Who are Liverpool’s Longest Serving Players in History?

- - Players

Red Hourglass Icon ButtonLiverpool’s longest serving player has left the club….and it might not be who you were expecting.

Leighton Clark is only 21 years old, and yet he’s been with the Reds since the age of just six through the various junior and academy levels.

He will depart Anfield for Aberdeen after a successful loan spell with the Scottish side, bringing the curtain down on the unlikeliest of longest serving spells.

It means that the mantle is passed to Jordan Henderson, who has just passed the 12-year mark at the club having joined from Sunderland in the summer of 2011.

It will still take Hendo more than two years to join the ranks of Liverpool’s ten longest-serving players, but who makes up the top five?

Liverpool's Longest Serving Players Chart

#5 – Ephraim Longworth (17 years, 215 days)

Liverpool historians will know that the club’s first period of dominance in English football came back in the early 1900s.

The Reds won back-to-back league titles in 1922-23, and part of that side was Ephraim Longworth, who would rack up the best part of 18 years at Liverpool – a spell broken up early on by World War I.

All told, Longworth made 341 appearances for the club and became Liverpool’s first ever England captain, playing on at Anfield until his 40th birthday.

#4 – Phil Taylor (17 years, 287 days)

With 17 years as a player and a further three as manager, Phil Taylor’s place in Liverpool’s history is secure.

Originally an attacking player, Taylor was moulded into a defender by legendary Reds boss George Kay, and that would prove the catalyst for a career in which he made 345 appearances for Liverpool and represented England too.

As a player, Taylor was part of the title-winning team of 1947, and while his spell as a manager was less successful, he was replaced in the dugout by Bill Shankly – the rest, as they say, is history.

#3 – Ian Callaghan (17 years, 347 days)

Ian Callaghan was less than a fortnight away from completing 18 years of service at Anfield.

It’s an astonishing achievement, and one heightened by the knowledge that nobody has made more appearances for Liverpool in history – Callaghan pulled on the red shirt an incredible 857 times.

In that timeframe, Callaghan was part of one of the most successful spells in the club’s history, which yielded six league titles, two European Cups and a pair of FA Cups into the bargain.

Although he suffered the heartache of not being handed a winner’s medal despite being part of England’s 1966 World Cup squad, Callaghan could at least enjoy the knowledge he will forever be remembered as one of Liverpool’s greatest players.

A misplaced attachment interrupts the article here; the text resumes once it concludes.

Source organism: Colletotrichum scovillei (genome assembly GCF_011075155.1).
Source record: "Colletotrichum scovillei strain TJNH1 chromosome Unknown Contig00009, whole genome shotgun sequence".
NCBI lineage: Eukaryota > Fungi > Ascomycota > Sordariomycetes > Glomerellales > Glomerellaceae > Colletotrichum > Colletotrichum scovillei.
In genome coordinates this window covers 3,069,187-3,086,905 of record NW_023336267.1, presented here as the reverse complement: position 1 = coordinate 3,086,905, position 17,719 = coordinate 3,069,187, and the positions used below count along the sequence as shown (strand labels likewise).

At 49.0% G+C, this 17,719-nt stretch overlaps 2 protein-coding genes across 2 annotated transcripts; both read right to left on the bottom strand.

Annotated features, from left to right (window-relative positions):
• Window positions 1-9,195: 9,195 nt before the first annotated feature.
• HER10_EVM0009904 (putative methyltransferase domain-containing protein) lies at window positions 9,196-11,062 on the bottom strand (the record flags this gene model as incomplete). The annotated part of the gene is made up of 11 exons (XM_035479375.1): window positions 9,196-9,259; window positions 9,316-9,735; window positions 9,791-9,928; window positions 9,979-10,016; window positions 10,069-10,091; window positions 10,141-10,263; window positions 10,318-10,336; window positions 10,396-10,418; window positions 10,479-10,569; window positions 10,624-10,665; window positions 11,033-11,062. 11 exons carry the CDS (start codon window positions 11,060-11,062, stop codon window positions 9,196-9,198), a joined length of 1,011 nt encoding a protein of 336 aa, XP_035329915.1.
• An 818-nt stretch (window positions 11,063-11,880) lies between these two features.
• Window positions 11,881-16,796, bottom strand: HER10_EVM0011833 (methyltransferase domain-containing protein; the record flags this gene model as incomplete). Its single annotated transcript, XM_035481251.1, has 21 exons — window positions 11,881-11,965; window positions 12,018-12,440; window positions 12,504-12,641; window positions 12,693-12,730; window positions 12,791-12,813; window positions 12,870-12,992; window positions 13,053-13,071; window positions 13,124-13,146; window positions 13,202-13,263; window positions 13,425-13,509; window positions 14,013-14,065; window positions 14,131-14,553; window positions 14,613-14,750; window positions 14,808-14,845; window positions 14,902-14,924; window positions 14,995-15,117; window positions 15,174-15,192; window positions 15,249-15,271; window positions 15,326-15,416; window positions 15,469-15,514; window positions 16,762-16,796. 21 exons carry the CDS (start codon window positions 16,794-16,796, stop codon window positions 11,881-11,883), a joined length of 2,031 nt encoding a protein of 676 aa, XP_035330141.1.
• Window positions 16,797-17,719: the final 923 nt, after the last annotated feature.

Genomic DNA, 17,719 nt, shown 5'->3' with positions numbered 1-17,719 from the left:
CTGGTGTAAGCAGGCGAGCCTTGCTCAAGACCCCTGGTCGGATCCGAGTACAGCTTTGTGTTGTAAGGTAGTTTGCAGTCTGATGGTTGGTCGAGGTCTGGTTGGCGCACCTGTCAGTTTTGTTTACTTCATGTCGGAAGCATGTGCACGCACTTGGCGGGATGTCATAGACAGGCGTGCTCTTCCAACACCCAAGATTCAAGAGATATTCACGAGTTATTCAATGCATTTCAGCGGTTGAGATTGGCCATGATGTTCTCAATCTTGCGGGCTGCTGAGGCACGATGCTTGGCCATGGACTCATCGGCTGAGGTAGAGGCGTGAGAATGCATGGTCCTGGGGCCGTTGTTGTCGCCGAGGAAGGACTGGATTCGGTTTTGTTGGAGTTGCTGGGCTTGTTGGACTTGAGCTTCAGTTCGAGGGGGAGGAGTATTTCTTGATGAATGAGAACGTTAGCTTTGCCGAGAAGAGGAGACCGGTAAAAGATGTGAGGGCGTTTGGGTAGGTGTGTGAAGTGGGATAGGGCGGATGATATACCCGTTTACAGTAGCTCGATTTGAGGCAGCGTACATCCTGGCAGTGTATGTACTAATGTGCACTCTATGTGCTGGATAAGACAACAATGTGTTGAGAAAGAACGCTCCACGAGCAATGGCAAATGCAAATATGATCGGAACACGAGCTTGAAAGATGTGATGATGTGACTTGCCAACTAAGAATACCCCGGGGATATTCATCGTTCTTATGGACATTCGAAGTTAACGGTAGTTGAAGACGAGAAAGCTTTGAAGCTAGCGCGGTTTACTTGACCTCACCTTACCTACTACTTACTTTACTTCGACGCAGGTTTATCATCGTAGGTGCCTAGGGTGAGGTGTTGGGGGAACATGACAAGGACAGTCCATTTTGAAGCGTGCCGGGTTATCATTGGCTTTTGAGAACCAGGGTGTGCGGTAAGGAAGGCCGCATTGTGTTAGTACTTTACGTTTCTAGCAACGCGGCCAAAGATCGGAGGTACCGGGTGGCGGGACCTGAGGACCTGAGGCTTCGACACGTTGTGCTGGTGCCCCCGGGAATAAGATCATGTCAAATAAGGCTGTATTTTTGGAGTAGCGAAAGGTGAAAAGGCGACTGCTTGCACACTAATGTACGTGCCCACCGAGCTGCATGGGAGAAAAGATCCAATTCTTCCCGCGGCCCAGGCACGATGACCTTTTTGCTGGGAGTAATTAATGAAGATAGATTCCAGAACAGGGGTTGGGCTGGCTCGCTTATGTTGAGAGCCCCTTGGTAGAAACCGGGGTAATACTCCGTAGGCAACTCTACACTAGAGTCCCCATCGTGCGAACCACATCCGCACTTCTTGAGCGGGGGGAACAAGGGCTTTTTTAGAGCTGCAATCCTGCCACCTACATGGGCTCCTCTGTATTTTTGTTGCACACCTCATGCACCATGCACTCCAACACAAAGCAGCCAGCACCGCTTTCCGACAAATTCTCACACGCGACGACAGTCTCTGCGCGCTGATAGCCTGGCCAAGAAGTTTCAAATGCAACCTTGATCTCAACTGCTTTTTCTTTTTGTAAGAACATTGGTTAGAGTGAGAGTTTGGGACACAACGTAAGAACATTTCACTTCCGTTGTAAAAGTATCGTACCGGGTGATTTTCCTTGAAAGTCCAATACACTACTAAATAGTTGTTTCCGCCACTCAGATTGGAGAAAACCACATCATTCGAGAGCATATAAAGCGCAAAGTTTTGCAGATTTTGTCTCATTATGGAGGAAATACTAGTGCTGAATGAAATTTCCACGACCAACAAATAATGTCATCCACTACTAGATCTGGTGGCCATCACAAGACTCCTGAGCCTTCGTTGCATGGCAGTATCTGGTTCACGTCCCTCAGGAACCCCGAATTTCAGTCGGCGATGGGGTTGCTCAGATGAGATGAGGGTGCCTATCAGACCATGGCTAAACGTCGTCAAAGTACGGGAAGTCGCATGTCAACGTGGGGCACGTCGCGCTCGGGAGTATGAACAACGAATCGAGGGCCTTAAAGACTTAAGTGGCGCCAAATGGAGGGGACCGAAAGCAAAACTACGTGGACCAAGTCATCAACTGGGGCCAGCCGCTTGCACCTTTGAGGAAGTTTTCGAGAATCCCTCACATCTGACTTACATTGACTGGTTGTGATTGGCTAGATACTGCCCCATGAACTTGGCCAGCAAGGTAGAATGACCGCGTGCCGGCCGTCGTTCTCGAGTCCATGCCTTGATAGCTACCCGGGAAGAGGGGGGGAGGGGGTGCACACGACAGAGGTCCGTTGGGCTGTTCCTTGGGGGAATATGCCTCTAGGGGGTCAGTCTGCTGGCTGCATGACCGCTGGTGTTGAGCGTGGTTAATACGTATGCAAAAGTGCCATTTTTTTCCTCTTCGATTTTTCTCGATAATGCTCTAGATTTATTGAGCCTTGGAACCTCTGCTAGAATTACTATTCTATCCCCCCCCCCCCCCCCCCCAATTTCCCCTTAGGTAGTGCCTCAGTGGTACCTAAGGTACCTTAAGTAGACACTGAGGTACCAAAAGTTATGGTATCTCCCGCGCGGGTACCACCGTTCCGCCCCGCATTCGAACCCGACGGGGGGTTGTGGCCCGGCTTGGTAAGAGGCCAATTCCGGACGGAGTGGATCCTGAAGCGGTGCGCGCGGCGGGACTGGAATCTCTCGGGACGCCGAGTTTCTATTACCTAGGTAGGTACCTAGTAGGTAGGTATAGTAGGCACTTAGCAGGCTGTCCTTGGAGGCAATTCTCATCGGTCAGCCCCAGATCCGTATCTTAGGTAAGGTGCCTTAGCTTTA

#2 – Donald McKinlay (18 years, 134 days)

Another legend from the black-and-white error was Donald McKinlay, who formed part of that double title-winning team alongside Ephraim.

He made 434 appearances for Liverpool all told, captaining the club for six years – the first two of those yielding that pair of First Division titles.

The Scotsman can be regarded as one of the most successful skippers in Liverpool history then, certainly in those early days, and he would later show those leadership qualities again when he ran a pub in the city at the end of his playing days!

#1 – Elisha Scott (21 years, 51 days)

In the modern era, it would be almost impossible to imagine a player turning out for the same club for more than 21 years.

But in the early 1900s, things were a lot different and goalkeepers in particular were able to enjoy long careers.

Elisha Scott joined Liverpool in 1912 and stay until 1934, with his stint at Anfield only broken for one year by a return to Linfield in his native Northern Ireland.

Scott, who played in goal during Liverpool’s two title wins in the 1920s, was considered to be one of the finest shot stoppers of his generation – and something of a character too. When he bumped into Everton striker Dixie Dean in a bar in Northern Ireland, it’s said that Dean tipped his hat in deference to Scott….who then preceded to dive onto the floor as if saving a header.

He would go on to become of the most successful managers in Irish club football, but it’s his accolade as the longest-serving player in Liverpool history that will perhaps live longer in the memory.

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